Title – Balboa Blvd (2019)
Directors – Kylie & Rody Claude (Zombies Ninja’s vs Black Ops)
Cast – Ek Harris, Adam T Perkins, Tiffany West, Andreas Piechulik, John Logiacco
Plot – American born Adelaide based teenager Marquise (Harris) is obsessed by basketball and driven by the fact he was abandoned as a child by a mother his never met. After a chance meeting with the older Ray (Perkins), Marquise begins a friendship that will help shape the rest of his life.
“You want what you don’t have”
Review by Eddie on 06/08/2019
Evolving from fun genre mash-up and action extravaganza Zombie Ninja’s vs Black Ops, Australian based filmmaker’s Kylie and Rody Claude take things back down to Earth in their newest cinematic outing with basketball themed character driven drama Balboa Blvd.
Filmed in the picturesque South Australian capital of Adelaide, Balboa is a proficiently shot and acted independent offering that is sure to please basketball fans the world over, while also introducing us to potential future star Ek Harris, whose central turn as Balboa’s driven protagonist and basketball prodigy Marquise is one that is likely to see the budding actor garner a fair share of well-deserved attention from here and across the pond.
Marquise appears in almost every scene of Balboa’s runtime and Harris is both an impressive athlete capable of delivering the goods on the court but also equally as capable delivering the emotionally driven aspects of Marquise’s journey off the court, that see him try to overcome the fact he was given up for adoption at a young age by a mother his never met, while also dealing with his new friendship with Adam T Perkins mentor and coach Ray and potential love interest with Tiffany West’s Stella.
Its undoubtable that Balboa (the title of which stems from the famous street in the basketball surrounds of sun-soaked Los Angeles) follows a rather predictable and tried and true formula and that the central relationship between Marquise and Ray could’ve been evolved further, but with Harris and Perkin’s working off each other to great effect, there’s never a time where you aren’t enjoying your time with these two lost but likeable souls as they look to better each other in a dog eat dog world.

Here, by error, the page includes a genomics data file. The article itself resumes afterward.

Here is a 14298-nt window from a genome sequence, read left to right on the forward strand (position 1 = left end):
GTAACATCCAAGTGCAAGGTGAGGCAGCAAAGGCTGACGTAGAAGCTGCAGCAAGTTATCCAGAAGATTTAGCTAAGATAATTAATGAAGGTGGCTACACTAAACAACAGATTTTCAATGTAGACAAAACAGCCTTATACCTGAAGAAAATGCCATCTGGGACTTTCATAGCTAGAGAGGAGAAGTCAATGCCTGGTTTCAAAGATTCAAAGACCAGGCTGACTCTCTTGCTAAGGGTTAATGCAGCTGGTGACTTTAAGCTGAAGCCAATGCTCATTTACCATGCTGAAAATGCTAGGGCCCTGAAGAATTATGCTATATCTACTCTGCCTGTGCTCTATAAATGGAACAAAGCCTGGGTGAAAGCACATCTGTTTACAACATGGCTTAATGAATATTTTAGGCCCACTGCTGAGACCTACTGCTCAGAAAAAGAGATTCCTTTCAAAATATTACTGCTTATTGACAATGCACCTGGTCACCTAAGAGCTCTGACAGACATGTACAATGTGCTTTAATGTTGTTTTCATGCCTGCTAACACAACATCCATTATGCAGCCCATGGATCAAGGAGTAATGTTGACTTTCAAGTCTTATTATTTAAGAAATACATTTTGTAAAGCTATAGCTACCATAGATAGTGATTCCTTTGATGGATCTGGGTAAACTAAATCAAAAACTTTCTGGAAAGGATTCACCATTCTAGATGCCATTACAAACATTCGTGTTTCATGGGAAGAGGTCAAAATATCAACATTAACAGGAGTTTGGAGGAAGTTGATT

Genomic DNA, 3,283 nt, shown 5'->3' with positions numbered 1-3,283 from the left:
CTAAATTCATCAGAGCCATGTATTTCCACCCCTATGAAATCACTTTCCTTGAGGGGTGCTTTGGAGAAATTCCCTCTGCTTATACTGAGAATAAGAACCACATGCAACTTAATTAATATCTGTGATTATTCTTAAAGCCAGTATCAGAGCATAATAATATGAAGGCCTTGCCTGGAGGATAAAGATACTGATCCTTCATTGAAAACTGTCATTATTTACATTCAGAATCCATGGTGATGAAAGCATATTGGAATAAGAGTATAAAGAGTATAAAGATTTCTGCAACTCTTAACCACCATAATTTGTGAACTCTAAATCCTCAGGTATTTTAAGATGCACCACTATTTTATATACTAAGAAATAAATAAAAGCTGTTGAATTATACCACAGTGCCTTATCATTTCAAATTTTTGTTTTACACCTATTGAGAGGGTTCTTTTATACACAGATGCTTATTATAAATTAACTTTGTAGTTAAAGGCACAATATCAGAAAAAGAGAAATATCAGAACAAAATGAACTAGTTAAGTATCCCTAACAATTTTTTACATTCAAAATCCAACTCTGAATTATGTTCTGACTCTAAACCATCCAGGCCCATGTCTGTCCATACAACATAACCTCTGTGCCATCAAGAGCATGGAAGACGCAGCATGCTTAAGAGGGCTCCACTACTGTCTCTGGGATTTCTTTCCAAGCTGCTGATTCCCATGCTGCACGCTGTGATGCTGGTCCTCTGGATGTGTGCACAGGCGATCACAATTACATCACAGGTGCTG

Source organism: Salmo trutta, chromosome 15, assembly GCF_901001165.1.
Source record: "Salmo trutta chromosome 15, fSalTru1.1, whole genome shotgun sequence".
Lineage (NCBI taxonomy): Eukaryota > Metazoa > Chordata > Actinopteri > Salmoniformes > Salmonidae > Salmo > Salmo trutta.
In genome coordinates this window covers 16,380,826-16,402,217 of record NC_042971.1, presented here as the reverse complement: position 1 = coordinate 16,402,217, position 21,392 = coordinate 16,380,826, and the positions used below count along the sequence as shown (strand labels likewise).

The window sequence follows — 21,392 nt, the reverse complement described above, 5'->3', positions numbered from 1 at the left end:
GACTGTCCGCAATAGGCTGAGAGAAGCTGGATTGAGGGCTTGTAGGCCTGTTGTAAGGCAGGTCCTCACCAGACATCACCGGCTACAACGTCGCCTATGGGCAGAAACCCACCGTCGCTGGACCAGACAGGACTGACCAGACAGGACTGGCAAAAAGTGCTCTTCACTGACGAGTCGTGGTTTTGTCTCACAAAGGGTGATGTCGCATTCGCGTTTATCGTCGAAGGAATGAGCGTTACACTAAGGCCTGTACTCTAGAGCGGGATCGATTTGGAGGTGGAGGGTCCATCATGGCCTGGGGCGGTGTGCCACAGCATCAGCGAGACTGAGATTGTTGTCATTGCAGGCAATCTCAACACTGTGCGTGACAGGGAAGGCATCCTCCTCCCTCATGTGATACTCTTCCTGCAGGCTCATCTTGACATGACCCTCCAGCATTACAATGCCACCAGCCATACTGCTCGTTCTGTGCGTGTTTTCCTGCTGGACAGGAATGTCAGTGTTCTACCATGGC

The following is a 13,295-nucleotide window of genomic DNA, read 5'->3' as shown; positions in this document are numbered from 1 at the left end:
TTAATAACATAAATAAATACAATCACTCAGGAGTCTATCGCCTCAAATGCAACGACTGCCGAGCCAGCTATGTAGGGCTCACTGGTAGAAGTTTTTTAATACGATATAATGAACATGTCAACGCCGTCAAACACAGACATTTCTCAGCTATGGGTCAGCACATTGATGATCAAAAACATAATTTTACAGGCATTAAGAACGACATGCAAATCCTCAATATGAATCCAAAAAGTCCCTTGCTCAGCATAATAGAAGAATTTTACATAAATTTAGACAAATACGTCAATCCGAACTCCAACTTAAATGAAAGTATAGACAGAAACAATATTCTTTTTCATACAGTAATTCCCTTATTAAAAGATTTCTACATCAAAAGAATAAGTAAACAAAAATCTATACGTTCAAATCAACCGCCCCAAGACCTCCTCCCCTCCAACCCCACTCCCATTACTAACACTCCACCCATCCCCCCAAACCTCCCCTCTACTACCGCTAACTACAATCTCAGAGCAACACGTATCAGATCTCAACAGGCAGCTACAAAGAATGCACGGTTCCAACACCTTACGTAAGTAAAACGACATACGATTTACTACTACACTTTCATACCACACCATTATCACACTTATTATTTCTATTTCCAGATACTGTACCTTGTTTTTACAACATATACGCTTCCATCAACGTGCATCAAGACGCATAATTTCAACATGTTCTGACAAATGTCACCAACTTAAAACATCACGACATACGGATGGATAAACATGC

Another key element of Balboa that marks this down as an above average local independent offering is the handling of the cinematic moments found within the Claude’s tale and both Kylie and Rody show a deft hand at capturing the raw power and captivating nature of one of the world’s favourite games.
Utilising Adelaide’s natural beauty and directing the ample basketball action on show in Balboa in a way that lets us sit back and enjoy the spectacle and skill of the sport, the Claude’s ensure that Marquise’s obsession with the game isn’t just a story gimmick but a character unto itself.
By doing so Balboa becomes a much more universally appealing film that would sit right at home in the American, European and Asian markets not just the local one and whilst it’s a problem with many home grown films, having limited appeals outside of the rather unique Australian tastes and sensibilities, Balboa’s relatable human interactions and lovingly crafted basketball set-pieces ensure it’s a film for all to partake in.
Final Say –
Lead on court by a fantastic central turn from rising star Ek Harris and energized by its basketball showpieces, Balboa Blvd may not be a slam-dunk but its strong heart and execution ensure it’s well worth the price of admission.
3 beach-side buskers out of 5
Balboa Blvd is available for rent and purchase now – CLICK HERE for more info